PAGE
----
Q: What sparked your interest in launching a total joints initiative?
Dr. Stoeckl — My background is in sports medicine, and the knee replacements I performed were primary an inpatient procedure. I was curious if they could be done safely and effectively in our practice's surgery center. I met with the center's clinical and business leaders to put a plan in place to make it happen.
Ironing out the pain control plan and figuring out patient selection are the relatively easy steps. The hard part is managing all the behind-the-scenes details.
Q: What puts surgical facilities at risk of events like these?
Dr. Stoeckl — Absolutely. I focused on a select group of knee replacement patients who I operated on at the local hospital — the ones who were doing really well post-op day 1 — and envisioned what we'd have to do to ensure they could be cared for in the outpatient setting.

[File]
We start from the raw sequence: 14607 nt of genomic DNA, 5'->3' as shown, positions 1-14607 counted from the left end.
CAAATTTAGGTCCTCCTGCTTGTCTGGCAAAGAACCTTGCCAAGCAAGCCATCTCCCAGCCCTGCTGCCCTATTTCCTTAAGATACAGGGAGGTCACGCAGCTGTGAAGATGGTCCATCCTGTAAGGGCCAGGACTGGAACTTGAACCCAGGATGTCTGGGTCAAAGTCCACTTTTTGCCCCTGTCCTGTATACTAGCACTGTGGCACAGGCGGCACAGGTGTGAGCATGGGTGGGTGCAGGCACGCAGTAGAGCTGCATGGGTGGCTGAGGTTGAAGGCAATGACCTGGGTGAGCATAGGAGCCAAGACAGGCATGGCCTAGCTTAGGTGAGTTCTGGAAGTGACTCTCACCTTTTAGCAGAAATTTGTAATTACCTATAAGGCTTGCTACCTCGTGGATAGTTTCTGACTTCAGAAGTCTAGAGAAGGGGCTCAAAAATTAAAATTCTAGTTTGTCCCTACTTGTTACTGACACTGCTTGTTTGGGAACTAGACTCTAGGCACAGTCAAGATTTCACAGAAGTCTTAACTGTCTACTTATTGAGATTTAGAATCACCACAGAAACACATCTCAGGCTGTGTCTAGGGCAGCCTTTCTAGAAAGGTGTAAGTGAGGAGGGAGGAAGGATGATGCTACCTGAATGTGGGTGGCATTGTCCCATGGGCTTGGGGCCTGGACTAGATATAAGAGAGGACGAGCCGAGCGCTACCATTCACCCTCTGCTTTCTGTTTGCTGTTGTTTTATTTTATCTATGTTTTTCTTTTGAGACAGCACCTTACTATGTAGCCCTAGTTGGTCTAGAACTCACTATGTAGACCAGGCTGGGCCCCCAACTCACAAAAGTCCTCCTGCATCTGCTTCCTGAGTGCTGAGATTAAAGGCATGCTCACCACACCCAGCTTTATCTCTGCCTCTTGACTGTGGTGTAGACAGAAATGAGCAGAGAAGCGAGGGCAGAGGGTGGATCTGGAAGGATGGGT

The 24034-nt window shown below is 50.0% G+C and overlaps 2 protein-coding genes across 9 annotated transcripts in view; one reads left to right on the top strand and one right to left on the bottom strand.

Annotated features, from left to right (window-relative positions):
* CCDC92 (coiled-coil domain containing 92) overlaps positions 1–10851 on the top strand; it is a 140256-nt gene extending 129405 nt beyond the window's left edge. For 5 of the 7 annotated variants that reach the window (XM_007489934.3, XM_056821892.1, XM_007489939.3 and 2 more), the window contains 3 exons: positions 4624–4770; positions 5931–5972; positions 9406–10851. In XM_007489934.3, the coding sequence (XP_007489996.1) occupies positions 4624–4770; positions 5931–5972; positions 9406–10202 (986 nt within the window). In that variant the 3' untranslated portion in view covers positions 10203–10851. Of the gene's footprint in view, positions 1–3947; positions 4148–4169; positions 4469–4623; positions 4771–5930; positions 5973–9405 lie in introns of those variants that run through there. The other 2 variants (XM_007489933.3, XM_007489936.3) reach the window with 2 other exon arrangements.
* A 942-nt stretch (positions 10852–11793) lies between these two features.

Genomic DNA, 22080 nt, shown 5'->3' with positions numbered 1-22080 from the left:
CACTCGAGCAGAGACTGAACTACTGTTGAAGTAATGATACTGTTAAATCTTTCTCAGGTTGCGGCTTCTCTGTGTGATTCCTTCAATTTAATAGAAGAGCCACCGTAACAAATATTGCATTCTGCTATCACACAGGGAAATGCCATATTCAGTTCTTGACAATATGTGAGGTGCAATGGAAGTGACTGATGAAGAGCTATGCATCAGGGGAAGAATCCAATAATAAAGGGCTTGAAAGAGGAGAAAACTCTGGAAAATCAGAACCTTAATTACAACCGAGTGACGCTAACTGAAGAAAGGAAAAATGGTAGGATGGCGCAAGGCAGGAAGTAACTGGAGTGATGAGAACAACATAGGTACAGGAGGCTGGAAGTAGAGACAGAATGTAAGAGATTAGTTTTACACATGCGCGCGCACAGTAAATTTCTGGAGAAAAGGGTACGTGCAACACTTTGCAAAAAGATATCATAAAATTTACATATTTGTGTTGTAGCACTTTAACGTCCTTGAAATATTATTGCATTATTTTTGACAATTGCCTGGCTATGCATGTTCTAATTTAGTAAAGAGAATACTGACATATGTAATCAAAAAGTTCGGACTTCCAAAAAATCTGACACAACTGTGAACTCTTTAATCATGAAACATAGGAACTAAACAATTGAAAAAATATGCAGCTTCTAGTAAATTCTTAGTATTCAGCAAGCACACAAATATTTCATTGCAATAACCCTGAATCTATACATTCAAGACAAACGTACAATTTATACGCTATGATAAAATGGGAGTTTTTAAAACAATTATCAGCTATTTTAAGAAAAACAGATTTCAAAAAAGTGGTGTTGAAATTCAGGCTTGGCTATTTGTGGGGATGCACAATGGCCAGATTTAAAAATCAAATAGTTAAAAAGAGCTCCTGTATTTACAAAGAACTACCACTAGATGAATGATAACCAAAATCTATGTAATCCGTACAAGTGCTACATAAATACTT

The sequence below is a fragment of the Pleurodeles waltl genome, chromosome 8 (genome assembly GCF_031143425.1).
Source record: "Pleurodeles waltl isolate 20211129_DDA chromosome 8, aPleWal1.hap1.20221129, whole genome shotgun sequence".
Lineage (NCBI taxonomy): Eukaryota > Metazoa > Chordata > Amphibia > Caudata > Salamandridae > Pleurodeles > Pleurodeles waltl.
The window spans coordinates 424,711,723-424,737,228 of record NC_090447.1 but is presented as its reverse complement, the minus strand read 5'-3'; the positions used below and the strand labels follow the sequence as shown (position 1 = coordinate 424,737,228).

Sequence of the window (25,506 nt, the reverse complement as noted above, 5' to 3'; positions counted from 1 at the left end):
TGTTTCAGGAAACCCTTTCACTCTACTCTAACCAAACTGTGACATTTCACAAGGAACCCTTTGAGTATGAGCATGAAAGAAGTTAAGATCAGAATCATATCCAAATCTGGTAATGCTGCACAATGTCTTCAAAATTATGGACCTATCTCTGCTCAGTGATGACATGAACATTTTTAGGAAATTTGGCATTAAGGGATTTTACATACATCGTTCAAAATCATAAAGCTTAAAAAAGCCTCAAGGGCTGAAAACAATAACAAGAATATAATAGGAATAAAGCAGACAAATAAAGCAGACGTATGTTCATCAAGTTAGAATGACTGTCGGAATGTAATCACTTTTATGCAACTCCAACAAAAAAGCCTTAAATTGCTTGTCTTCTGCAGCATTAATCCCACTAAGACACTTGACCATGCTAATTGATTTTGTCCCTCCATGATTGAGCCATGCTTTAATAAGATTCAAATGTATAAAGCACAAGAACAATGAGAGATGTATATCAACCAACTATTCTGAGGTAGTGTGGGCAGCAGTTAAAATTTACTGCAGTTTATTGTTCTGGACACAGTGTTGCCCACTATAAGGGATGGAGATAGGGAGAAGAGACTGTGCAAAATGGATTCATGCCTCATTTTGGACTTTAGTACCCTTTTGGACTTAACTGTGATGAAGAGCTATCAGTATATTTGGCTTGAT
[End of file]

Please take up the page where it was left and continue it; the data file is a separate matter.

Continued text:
Q: What's the first building block of a successful program?
Dr. Stoeckl — It's essential to first identify patients who are good candidates for outpatient joint replacement. You must assess their comorbidities, the amount of support they'll have at home during the post-op recovery phase and whether or not they're narcotic naïve.
Q: What type of patients are prime candidates?
Dr. Stoeckl — NPatients receive anti-inflammatories and we place abductor canal blocks, which provide good analgesia and let patients retain good motor function. Injections of bupivacaine liposome at the joint have been a huge part of our pain control success. We also administer tranexamic acid to decease hemarthrosis, which in turn lessens post-op bruising and swelling at the joint.
Q: So how do you manage patients' pain?
Dr. Stoeckl — Great teams know you have to practice together as a team, because you have to learn how to anticipate each other, you have to understand each other's body language and you have to understand how people are thinking. Great athletes don't practice on their own. They practice as a team. And great musicians practice as a team. The whole point with great sports teams and great orchestras is they work together so they can function effectively as a team. We don't do that in health care.